Secular Democracy At Omkareshwara Temple

The hilltop town of Coorg forms part of the backroads of Karnataka. Whilst many temples fall before you in this region, is there one particular temple’s architecture that makes it more distinct in what it represents?

In typical Indian fashion my tour bus driver Govinder was running late as I awaited my 7am departure from the cosmopolitan IT capital of India, Bengalaru bound for Coorg. Bumps and potholes became more frequent as I reached the bendy roads of Coorg with the tranquil Tata tea fields creating a flourishing surrounding landscape.

My first stop was the Bylakuppe Tibetan monastery called Namdroling Nyingmapa. Within the grounds there were prayer wheels that are a depiction of inclusivity irrespective of one’s background or faith. Tibetan prayer flags proudly stood tall on the surrounding electricity poles. Signs in Tibetan script illustrate the acceptance of their history and culture outside of Tibet. This ideology set a precedent for what I was to witness later that day.

Whilst passing through a residential area of Madikeri, Govinder pointed out of the window and announced ‘Omkareshwara Temple’. He didn’t have much to say prior to this remark but his enthusiasm somewhat indicated that it is no ordinary Temple.

As I walked towards it I had the impression that this might have been one of a batch of similar style Hindu Temples that I was likely to encounter in this region; it somewhat resembled the Golden Temple in Amritsar with a waterway surrounding it. This was the first prominent feature that struck me, home to fish swimming around, blissfully unaware that they are the occupants of a unique historical environment.

Tragedy Creates A Legacy

In the 19th century the King of Kodagu, Linga Rajendra II craved eternal political power and Govinder told me that he believed the King was prepared to adopt a bloodhound approach in order to remain at the helm. Indeed he killed a Hindu Brahmin in the belief that he was fending off any potential threat to his stranglehold.

Legend has it that the spirit of the deceased troubled the King so much so that it resonated with karma. The Brahmin then resembled a ‘Brahmarakshas’ and as such was trained to destroy and depose of anything that stood in the way of their aspirations. Hence for the King to alleviate his demons he was ironically forced to seek the help of Brahmins.

The Brahmins advised the King to embark on a journey to the spiritual capital of India: Varnasi. Here he had to obtain a ‘Shivalingam’ (special stone) and lay it on the very site where he carried out his act of inhumanity. To truly mark his repentance he built a temple surrounding the Shivalingam and this was the birth of Omkareshwara in 1820. Whilst I felt the truth behind this story was not conclusive, the architecture laid out before my eyes illustrated remorse on the King’s part.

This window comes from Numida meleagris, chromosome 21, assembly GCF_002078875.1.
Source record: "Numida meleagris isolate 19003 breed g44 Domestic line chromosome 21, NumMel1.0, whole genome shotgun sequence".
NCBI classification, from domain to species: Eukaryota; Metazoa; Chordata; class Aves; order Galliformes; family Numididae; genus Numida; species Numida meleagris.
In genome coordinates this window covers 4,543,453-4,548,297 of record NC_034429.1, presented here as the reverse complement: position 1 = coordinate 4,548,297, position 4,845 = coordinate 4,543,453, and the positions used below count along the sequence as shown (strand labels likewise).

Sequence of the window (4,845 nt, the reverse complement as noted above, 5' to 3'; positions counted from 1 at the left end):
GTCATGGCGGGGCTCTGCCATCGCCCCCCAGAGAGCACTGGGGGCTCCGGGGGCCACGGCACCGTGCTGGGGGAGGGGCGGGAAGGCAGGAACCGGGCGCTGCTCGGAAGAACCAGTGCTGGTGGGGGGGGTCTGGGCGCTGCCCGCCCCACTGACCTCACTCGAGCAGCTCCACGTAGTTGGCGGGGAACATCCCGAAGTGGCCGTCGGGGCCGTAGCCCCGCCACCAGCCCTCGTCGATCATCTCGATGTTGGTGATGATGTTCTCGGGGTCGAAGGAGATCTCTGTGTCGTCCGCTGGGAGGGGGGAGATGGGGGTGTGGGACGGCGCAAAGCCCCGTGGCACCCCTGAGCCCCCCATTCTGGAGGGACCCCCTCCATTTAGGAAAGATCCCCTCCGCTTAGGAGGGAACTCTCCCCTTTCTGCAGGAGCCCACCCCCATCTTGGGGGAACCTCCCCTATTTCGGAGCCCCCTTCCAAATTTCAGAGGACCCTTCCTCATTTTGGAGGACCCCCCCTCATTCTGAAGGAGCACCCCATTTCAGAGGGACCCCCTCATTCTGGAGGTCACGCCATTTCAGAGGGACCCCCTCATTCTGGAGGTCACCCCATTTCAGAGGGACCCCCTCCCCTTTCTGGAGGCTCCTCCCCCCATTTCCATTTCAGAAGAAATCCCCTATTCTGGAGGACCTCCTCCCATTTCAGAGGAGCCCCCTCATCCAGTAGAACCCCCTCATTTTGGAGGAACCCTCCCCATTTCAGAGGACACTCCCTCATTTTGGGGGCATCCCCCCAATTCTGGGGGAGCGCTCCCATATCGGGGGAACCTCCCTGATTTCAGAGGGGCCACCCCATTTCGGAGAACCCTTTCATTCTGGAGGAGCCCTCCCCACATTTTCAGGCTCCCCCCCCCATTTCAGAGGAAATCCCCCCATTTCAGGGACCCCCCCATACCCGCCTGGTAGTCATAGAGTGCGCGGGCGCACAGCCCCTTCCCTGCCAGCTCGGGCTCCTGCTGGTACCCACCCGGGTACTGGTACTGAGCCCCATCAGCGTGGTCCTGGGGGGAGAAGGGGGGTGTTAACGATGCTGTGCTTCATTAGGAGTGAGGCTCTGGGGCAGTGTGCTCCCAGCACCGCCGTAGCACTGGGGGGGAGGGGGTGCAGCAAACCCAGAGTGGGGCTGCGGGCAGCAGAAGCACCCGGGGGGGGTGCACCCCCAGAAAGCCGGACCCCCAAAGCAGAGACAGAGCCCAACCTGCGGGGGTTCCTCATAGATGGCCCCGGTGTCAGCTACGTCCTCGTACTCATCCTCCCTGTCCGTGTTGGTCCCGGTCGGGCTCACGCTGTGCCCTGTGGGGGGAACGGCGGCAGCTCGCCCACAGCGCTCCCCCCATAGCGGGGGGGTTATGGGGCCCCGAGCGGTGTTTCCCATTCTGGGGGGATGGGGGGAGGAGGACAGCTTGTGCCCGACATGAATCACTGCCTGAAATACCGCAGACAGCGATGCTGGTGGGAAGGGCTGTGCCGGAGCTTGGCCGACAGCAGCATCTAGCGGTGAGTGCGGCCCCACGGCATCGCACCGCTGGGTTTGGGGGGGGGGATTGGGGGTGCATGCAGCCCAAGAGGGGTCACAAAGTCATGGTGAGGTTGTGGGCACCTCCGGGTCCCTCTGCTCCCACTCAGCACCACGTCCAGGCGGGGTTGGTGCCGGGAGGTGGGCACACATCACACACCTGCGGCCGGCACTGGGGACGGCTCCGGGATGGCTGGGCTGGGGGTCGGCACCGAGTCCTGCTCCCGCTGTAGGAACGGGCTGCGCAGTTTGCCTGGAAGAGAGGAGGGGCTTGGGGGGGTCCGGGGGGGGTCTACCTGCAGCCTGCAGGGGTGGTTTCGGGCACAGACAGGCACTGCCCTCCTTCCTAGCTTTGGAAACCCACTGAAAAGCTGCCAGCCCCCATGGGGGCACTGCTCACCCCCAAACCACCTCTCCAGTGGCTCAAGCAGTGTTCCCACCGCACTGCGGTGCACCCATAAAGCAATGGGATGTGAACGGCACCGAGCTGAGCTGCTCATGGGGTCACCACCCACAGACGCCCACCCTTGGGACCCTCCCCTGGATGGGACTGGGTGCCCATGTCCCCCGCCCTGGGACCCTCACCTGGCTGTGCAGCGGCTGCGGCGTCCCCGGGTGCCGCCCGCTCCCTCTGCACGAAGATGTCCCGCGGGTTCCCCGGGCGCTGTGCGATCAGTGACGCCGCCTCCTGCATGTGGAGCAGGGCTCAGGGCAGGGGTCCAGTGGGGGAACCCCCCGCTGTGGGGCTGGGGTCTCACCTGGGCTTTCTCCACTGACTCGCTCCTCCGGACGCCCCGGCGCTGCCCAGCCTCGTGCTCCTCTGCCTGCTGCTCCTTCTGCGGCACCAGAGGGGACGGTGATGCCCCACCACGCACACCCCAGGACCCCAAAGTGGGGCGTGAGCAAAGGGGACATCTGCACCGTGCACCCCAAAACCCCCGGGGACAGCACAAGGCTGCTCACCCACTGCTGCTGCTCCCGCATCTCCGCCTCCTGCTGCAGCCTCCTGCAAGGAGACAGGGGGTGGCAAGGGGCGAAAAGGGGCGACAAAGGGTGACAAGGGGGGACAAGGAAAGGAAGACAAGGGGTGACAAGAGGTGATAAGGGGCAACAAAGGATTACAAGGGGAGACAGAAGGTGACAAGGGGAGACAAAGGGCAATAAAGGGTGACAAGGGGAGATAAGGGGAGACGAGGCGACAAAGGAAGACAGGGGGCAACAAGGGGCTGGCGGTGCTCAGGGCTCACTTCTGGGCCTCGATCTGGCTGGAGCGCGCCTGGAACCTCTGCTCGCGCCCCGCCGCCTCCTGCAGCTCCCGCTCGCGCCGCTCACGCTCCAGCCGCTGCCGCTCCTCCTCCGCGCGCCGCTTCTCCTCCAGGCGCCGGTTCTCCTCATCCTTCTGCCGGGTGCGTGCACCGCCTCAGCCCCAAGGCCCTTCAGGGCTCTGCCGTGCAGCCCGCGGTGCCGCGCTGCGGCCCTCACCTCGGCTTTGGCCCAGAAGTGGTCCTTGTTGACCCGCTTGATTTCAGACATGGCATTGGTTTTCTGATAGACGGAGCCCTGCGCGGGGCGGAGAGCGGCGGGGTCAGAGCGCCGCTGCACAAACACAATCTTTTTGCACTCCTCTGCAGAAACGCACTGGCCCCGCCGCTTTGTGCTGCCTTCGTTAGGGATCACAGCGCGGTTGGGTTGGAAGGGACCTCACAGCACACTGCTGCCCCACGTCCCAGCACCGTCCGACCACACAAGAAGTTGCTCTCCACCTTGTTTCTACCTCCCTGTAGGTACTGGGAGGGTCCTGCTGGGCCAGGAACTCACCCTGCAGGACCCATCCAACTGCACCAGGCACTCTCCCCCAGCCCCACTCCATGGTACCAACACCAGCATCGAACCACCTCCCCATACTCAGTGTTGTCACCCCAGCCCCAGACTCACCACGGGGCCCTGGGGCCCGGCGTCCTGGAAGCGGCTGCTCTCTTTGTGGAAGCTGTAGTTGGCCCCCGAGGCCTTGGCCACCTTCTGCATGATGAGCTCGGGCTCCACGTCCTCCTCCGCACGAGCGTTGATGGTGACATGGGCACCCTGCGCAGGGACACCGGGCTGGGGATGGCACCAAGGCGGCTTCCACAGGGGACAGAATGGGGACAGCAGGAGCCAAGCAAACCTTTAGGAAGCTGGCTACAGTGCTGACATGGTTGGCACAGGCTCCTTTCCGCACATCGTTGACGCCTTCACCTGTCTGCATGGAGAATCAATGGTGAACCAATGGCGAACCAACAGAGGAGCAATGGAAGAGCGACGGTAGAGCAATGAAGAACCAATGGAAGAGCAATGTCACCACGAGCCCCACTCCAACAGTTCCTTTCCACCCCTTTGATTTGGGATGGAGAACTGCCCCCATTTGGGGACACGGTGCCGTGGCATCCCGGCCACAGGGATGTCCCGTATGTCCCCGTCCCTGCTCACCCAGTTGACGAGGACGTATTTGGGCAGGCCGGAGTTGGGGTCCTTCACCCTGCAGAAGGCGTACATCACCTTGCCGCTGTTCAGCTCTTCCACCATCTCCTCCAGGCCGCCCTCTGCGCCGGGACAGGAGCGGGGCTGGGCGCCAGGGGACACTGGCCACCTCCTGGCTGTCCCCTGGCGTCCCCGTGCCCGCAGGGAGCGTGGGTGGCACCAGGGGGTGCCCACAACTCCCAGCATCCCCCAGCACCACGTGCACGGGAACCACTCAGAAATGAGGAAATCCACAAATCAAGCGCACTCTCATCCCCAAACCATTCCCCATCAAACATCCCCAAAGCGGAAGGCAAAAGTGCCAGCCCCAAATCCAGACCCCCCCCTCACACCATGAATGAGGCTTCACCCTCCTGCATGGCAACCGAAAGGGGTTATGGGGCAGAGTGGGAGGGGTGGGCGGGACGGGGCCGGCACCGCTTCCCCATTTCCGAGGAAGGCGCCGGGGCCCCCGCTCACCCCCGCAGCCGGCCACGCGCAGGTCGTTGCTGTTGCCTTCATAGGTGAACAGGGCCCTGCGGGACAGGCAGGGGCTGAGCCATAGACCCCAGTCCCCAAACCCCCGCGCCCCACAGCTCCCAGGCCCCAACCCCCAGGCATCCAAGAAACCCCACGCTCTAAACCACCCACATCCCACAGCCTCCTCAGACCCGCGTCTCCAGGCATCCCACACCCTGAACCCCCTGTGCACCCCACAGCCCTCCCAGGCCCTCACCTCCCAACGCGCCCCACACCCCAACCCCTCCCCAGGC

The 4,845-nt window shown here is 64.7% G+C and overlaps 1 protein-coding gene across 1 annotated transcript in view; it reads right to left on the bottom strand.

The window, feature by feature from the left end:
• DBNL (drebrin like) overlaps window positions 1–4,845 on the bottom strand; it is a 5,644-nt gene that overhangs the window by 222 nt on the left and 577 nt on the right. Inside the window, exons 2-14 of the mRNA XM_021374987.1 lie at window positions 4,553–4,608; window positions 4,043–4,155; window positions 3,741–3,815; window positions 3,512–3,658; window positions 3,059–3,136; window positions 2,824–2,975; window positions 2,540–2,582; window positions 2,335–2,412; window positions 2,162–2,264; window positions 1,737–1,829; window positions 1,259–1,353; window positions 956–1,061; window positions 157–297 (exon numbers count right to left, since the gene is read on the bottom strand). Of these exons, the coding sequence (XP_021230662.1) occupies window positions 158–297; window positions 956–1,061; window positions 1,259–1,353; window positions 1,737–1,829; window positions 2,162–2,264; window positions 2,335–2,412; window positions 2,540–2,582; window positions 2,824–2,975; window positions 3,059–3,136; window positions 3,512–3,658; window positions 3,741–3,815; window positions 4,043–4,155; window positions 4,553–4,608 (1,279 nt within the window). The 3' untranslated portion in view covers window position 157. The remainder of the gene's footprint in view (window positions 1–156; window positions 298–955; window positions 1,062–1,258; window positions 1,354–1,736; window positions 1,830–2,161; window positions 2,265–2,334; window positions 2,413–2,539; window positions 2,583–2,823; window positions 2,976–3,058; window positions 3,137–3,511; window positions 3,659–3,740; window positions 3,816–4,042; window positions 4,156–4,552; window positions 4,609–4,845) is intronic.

The exterior has a large dome at the forefront and smaller Moorish style turrets that resemble a mosque when viewed from a distance. I found this pleasantly surprising as despite Omkareshwara being labelled as a Hindu Temple dedicated to Lord Shiva, it was not wholly evident on appearance.

Omkareshwara has retained its combination of Islamic and Gothic style architecture to the present day. This is symbolic of secularism as it combines elements of different faiths as a result of a tragedy in the death of the Brahmin. Although the steps to the entrance are steep, one might feel deep satisfaction after overcoming this initial challenge.

Daily pujas (prayers) are a common occurrence inside Omkareshwara despite there being no pillars in the main hallway, which is typically a significant feature in Hindu Temples. Followers are accepting of th

e fact that they can still carry out their daily rituals within the confines of Omkareshwara despite the absence of notable ornaments and standings that are befitting of their place of worship.

The Temple’s exterior walls are in need of a spot of paint, but this also enhances its charm. That Omakreshwara can stand alone with no protest of its status from locals of all faiths is a testament to the purpose it has served and indeed should continue to do so.

After this surreal experience, I opted for a quiet lunch at a roadside cafe. Here I delved into a Thali (variety of curries) served on a banana leaf that was accompanied by a cup of Coorg tea. It was time for me to reflect on witnessing a representation of secularism within Indian society, something that can be overlooked in the current global climate where different religious beliefs are not always widely accepted.

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